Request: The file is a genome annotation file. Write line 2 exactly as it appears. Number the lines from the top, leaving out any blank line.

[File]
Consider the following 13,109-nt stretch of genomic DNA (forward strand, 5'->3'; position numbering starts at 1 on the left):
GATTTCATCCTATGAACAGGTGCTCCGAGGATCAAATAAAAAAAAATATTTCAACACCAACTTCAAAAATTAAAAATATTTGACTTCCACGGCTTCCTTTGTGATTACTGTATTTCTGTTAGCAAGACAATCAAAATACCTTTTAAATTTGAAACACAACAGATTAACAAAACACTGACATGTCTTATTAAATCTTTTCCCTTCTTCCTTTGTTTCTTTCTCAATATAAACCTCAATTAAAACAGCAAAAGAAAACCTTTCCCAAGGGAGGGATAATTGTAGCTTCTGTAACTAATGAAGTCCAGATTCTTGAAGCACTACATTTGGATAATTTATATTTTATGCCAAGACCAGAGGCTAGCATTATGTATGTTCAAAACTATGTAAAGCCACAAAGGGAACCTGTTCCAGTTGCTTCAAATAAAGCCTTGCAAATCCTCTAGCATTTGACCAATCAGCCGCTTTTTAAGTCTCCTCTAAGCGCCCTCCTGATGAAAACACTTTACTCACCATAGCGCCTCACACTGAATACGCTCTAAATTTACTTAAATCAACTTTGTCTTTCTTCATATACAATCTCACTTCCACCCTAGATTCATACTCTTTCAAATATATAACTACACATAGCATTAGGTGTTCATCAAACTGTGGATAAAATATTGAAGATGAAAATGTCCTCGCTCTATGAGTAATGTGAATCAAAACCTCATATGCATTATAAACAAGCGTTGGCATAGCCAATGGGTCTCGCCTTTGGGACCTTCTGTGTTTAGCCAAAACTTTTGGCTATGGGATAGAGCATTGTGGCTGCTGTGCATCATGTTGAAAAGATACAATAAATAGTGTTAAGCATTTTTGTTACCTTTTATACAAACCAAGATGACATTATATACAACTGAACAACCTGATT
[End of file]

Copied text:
GATTTCATCCTATGAACAGGTGCTCCGAGGATCAAATAAAAAAAAATATTTCAACACCAACTTCAAAAATTAAAAATATTTGACTTCCACGGCTTCCTTTGTGATTACTGTATTTCTGTTAGCAAGACAATCAAAATACCTTTTAAATTTGAAACACAACAGATTAACAAAACACTGACATGTCTTATTAAATCTTTTCCCTTCTTCCTTTGTTTCTTTCTCAATATAAACCTCAATTAAAACAGCAAAAGAAAACCTTTCCCAAGGGAGGGATAATTGTAGCTTCTGTAACTAATGAAGTCCAGATTCTTGAAGCACTACATTTGGATAATTTATATTTTATGCCAAGACCAGAGGCTAGCATTATGTATGTTCAAAACTATGTAAAGCCACAAAGGGAACCTGTTCCAGTTGCTTCAAATAAAGCCTTGCAAATCCTCTAGCATTTGACCAATCAGCCGCTTTTTAAGTCTCCTCTAAGCGCCCTCCTGATGAAAACACTTTACTCACCATAGCGCCTCACACTGAATACGCTCTAAATTTACTTAAATCAACTTTGTCTTTCTTCATATACAATCTCACTTCCACCCTAGATTCATACTCTTTCAAATATATAACTACACATAGCATTAGGTGTTCATCAAACTGTGGATAAAATATTGAAGATGAAAATGTCCTCGCTCTATGAGTAATGTGAATCAAAACCTCATATGCATTATAAACAAGCGTTGGCATAGCCAATGGGTCTCGCCTTTGGGACCTTCTGTGTTTAGCCAAAACTTTTGGCTATGGGATAGAGCATTGTGGCTGCTGTGCATCATGTTGAAAAGATACAATAAATAGTGTTAAGCATTTTTGTTACCTTTTATACAAACCAAGATGACATTATATACAACTGAACAACCTGATT